April 29, 2008 (LBO) – Sri Lanka’s main private sector retirement fund has made billions real losses in in 2007 as the state used the monetary system to inflate away debt at the expense of the private sector workers in the country, the latest data shows. The Wall Street Journal this week slammed the Fed for cutting rates to help Wall Street and steal from ordinary US citizen that save and also the world’s poor in the form of higher food prices.
“This is a direct tax on both the world’s poor and America’s middle class,” the Wall Street Journal said.
“In its attempt to help Wall Street and the financial system, Fed policy is punishing average Americans.
“Inflation is the thief of the thrifty middle class.”
Updated In 2007, Sri Lanka’s main private sector retirement fund, the Employees Provident Fund (EPF) lost 23 billion rupees in real terms as inflation shot up and interest rates lagged behind.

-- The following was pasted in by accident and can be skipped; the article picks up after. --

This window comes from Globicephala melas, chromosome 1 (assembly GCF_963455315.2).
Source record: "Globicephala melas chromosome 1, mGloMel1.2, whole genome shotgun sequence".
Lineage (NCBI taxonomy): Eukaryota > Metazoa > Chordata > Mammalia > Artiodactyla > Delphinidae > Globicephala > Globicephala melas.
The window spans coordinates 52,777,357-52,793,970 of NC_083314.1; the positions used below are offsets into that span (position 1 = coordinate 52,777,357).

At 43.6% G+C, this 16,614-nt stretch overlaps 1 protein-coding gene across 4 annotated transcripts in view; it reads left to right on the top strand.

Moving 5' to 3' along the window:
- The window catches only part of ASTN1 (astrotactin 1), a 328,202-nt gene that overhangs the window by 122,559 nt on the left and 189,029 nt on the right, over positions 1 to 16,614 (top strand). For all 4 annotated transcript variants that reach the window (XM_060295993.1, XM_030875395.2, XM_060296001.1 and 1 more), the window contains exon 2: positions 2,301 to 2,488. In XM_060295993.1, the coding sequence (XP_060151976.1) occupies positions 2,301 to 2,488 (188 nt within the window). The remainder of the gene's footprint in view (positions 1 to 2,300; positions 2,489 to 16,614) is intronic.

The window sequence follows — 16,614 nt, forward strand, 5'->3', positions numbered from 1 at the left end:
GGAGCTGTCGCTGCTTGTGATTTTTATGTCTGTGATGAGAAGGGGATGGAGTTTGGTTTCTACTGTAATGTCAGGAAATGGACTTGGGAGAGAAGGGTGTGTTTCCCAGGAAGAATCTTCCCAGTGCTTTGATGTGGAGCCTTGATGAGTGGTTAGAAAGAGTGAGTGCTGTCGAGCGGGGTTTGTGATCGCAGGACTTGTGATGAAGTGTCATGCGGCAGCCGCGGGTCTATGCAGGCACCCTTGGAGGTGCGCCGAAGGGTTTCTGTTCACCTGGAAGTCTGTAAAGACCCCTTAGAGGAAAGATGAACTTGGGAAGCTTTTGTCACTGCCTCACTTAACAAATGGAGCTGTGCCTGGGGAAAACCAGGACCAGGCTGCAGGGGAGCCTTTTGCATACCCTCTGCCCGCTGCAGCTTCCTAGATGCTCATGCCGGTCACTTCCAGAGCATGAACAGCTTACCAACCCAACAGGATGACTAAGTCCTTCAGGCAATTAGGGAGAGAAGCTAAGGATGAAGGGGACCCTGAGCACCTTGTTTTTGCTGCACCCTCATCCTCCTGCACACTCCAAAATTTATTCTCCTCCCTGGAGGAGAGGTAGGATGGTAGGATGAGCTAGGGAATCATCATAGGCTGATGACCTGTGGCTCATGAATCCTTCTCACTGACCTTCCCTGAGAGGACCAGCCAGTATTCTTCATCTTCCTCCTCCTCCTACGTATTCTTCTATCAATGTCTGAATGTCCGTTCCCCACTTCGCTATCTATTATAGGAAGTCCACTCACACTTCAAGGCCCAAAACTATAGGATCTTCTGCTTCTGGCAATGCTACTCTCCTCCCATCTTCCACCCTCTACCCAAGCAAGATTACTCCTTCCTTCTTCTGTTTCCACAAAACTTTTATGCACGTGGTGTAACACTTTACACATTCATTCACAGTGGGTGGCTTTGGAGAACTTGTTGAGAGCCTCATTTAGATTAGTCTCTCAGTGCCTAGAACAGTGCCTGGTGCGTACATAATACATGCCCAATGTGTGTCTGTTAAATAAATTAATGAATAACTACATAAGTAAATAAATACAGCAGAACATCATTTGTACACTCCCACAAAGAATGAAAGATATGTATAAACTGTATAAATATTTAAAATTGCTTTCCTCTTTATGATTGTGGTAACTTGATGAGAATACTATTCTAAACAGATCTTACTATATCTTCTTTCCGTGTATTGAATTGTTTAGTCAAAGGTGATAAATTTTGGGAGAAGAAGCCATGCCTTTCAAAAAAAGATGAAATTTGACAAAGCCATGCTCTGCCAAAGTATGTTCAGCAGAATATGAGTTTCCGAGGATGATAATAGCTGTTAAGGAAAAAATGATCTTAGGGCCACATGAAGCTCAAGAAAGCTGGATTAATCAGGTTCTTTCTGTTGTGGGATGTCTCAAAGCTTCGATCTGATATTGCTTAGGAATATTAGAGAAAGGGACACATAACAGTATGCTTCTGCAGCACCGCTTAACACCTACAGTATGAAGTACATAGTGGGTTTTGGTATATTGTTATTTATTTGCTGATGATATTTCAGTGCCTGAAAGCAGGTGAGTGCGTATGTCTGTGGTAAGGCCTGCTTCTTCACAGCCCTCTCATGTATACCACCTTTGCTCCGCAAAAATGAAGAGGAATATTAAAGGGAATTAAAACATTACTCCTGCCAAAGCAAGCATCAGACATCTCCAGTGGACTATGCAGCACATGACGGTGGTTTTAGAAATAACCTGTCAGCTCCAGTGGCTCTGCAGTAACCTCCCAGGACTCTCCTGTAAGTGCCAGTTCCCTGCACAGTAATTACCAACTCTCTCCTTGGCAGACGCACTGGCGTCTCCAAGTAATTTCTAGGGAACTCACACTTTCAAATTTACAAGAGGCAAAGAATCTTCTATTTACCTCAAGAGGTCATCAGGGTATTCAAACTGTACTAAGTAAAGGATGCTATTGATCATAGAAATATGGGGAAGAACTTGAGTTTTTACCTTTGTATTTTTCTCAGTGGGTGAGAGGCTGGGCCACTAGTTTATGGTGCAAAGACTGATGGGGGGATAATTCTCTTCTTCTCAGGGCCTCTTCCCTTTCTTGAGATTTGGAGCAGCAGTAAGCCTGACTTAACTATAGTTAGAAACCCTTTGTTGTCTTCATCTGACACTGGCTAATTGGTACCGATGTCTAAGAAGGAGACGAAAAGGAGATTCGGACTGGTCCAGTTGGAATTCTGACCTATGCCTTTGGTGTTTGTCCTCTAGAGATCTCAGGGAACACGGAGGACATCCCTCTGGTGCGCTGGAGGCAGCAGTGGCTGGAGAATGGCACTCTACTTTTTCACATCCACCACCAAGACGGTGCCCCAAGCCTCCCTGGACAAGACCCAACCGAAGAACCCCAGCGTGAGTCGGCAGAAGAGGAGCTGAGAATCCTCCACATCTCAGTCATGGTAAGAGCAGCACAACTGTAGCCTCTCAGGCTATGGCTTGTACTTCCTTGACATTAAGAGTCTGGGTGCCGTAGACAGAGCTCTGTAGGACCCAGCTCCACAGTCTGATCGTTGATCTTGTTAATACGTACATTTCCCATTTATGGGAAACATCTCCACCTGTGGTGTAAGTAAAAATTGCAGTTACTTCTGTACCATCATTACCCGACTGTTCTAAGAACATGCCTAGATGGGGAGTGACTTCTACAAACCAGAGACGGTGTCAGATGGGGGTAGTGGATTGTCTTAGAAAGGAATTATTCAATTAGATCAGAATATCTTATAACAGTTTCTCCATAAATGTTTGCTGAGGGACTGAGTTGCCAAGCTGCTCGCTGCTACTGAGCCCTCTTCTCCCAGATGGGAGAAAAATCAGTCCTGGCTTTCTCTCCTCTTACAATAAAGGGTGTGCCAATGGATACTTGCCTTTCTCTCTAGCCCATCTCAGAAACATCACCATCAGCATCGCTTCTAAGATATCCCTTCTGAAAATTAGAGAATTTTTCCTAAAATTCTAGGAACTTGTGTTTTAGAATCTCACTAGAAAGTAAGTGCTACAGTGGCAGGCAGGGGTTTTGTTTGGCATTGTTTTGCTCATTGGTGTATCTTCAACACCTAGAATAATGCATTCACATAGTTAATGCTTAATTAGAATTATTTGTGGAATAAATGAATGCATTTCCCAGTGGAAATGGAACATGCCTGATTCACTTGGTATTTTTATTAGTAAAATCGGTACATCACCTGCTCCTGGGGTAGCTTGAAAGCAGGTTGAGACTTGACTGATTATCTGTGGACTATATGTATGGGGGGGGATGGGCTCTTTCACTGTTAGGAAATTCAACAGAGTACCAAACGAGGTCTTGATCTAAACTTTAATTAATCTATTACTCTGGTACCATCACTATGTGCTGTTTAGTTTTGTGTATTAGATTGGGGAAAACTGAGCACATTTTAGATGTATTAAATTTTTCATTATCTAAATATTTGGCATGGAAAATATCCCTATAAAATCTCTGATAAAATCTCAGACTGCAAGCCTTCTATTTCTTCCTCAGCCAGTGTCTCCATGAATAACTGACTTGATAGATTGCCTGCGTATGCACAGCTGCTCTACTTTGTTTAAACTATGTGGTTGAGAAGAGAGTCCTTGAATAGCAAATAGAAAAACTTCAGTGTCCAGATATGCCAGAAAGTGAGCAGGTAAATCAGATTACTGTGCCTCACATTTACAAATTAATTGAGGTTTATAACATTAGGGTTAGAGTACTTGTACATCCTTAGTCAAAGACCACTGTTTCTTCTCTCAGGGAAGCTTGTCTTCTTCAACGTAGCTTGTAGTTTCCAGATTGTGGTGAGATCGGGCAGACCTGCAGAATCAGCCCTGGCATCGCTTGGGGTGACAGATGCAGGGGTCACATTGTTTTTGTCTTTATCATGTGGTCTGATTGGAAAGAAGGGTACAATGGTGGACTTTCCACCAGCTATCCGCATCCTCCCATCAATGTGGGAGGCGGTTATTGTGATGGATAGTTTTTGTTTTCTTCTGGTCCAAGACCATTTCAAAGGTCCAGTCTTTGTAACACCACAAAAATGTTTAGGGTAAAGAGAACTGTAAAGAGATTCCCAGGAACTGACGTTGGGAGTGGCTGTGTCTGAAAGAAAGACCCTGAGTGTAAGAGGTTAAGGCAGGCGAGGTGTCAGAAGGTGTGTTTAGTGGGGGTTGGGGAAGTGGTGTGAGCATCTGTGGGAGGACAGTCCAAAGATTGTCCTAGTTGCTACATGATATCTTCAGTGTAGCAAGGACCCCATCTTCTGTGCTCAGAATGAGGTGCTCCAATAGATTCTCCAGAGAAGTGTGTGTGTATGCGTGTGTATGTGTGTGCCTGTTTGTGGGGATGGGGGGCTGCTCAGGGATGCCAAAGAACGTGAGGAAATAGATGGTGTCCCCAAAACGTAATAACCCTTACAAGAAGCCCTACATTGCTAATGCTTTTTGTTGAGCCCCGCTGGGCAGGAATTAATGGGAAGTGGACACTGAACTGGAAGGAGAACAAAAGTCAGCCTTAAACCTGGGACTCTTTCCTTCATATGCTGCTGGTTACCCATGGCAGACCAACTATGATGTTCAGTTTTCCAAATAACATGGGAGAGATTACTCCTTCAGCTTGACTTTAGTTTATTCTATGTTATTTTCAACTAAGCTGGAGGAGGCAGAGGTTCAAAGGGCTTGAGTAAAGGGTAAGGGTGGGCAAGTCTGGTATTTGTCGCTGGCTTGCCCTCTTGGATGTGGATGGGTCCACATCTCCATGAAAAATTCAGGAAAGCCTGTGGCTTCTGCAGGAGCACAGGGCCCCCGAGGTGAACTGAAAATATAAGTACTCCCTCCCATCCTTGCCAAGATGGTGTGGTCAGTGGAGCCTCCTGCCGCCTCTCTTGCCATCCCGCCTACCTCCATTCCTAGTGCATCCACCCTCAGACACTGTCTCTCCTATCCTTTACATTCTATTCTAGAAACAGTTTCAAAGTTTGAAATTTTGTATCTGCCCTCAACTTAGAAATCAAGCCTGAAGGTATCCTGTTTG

Inflation measured by the Colombo Consumer Price Index (CCPI) was 16.5 percent in 2007, against an effective rate of return declared to members of the EPF of 11.40 percent indicating a real loss of 5.00 percent for the year, according to information disclosed in the 2007 annual report of the Central Bank, which manages the fund.